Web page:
Risking “a quite ludicrous analog nostalgia” that Steyerl and Claire Bishop have attributed to anachronistic resistance to the Internet’s degraded image banks, Jessica Labatte’s exhibition “Underwater Highway” at Western Exhibitions moves deftly between studio photography, darkroom alchemy and Photoshop toolboxes. The resultant images are dense and satisfying, in part because they do little more than aestheticize the processes by which they are realized. The “Pond Weeds” are carnivalesque (all meanings of the word) color photographs that play like Francis Bruguière’s cut paper abstractions further abstracted through multiple exposures and shifting light sources. Here, Labatte shows herself entangled in the seaweedy lagoon of a century’s worth of experimental photo techniques, and her discerning taste and jubilant instincts cut across traditional forms. Her “Spotting” works are labor-conscious, Marxist fantasias; their busy scribbled surfaces the result of making visible layers of her assistants’ spot editing in Photoshop. Most earnest are the small silver gelatin prints titled for the mineral deposits bonded to the surface through chemical emulsion processes (“Turquoise,” “Hematite & Black Tourmaline”). Labatte’s retreat-to-move-forward reflections are physicalized in brooding little sheets that show the artist getting the earthy real world to attach to the picture.
Erin Jane Nelson’s junk-shot candor at Document drags and drops the excesses of too many tabs open in a browser into a delightfully charged physical treatment of images. Her street photography that records her daily West Coast commutes are embedded into an installation of quilts and cages. Nelson’s work cozies up to discomforting depictions of how workers’ conditions have followed those of the jpeg: hyper-mobile, disposable, replicable, virtually temporary. These are story quilts depicting the harrowing edge of post-Internet art (see Artie Vierkant’s “The Image Object Post-Internet”): how we’ve learned from our own technologies new, spectacular ways to devalue the social-public and individuals who mark out relations within networks. Nelson’s Sanford-Biggers-punk-house-home-décor are reminiscent of the ways Luis Molina queerly decorated his half of a prison cell in Héctor Babenco’s “Kiss of the Spider Woman.”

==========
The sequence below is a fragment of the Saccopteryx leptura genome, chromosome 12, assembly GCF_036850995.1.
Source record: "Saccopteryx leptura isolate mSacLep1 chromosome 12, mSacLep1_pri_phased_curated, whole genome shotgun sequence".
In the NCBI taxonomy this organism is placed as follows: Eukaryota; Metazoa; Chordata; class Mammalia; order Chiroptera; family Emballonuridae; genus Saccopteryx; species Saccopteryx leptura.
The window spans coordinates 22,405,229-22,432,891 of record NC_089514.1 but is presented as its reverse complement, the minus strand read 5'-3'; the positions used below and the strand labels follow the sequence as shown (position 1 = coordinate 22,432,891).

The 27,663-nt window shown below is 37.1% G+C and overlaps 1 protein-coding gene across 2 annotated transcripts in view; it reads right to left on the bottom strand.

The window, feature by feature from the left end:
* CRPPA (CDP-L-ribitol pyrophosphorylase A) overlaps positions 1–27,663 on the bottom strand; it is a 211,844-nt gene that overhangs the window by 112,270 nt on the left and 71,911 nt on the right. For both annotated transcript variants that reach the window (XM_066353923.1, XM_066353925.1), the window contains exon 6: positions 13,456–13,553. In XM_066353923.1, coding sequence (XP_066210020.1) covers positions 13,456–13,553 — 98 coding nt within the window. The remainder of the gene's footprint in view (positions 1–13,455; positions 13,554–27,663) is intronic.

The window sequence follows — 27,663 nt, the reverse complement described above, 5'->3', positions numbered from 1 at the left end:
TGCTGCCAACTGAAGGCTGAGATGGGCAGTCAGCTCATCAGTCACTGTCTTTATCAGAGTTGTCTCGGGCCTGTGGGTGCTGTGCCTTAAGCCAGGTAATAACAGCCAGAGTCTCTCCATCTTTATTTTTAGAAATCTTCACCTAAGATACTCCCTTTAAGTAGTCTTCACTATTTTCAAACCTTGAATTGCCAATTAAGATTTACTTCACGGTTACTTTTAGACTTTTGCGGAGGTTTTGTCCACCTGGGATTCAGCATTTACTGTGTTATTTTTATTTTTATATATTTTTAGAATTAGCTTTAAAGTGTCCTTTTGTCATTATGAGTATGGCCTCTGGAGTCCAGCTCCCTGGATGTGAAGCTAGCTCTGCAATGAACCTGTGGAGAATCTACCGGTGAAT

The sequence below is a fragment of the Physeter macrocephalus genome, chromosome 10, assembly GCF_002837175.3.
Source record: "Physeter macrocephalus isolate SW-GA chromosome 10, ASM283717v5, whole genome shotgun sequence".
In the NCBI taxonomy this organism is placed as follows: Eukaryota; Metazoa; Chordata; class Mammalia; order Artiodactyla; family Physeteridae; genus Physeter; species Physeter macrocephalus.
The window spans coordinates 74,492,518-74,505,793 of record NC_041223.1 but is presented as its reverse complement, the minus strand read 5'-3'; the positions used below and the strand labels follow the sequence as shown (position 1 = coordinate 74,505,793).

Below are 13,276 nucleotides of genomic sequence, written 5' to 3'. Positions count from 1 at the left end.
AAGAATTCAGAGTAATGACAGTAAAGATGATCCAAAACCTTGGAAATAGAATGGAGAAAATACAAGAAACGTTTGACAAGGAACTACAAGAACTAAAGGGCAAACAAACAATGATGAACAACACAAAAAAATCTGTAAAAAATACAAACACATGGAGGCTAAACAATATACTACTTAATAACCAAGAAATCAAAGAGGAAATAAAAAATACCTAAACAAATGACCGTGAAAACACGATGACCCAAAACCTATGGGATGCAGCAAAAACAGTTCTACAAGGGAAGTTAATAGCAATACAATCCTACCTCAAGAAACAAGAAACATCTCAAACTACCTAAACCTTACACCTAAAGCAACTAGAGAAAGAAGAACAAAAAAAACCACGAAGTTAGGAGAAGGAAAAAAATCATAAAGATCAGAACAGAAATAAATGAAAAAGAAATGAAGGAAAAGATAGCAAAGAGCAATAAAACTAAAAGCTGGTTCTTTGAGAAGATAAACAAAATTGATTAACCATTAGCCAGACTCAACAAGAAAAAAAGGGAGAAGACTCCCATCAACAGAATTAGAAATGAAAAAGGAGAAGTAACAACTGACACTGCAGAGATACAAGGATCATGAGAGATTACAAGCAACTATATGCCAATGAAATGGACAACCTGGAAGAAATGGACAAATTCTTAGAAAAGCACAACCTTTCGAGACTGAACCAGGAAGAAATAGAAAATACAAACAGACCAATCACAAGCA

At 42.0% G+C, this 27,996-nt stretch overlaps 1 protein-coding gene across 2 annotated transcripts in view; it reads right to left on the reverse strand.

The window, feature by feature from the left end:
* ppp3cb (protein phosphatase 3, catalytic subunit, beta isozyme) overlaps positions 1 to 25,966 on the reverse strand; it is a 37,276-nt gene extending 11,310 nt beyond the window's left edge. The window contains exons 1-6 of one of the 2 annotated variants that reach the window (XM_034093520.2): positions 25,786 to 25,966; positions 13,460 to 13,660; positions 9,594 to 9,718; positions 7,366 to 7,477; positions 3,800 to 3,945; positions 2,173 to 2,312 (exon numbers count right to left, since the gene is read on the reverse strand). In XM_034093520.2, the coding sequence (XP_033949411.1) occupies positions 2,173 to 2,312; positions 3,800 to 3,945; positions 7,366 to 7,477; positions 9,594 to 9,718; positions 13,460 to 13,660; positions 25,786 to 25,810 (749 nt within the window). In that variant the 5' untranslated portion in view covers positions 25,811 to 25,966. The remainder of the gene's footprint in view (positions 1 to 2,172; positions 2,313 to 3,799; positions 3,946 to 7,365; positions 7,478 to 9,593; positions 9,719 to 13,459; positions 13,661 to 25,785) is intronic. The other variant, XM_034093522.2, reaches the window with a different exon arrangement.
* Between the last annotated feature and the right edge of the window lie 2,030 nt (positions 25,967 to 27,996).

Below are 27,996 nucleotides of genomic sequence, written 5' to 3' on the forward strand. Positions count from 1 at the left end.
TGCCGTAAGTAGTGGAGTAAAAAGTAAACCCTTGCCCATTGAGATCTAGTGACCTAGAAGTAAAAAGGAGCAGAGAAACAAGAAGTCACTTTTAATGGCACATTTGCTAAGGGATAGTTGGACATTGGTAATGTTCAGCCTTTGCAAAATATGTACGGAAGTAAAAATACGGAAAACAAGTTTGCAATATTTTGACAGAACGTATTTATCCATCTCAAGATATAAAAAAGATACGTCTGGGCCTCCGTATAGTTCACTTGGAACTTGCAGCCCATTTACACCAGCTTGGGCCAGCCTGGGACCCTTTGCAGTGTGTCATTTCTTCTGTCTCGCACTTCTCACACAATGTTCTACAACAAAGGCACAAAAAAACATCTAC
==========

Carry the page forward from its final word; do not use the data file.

Speaking of networks, Adds Donna has tapped theirs, currently hosting a group show of works by the collective of artists who operate Essex Flowers, a great project space in New York’s Lower East Side, located in the basement of a flower shop. I love everything about this space, and one of Flowers’ own, Kendra Jayne Patrick, has curated a bright assortment that ranges from monochrome painting to cast silicone body parts. Nearly all the works are lovable, but several in particular—especially through their relations to one another—cast a light (ha) on how to approach imagining images.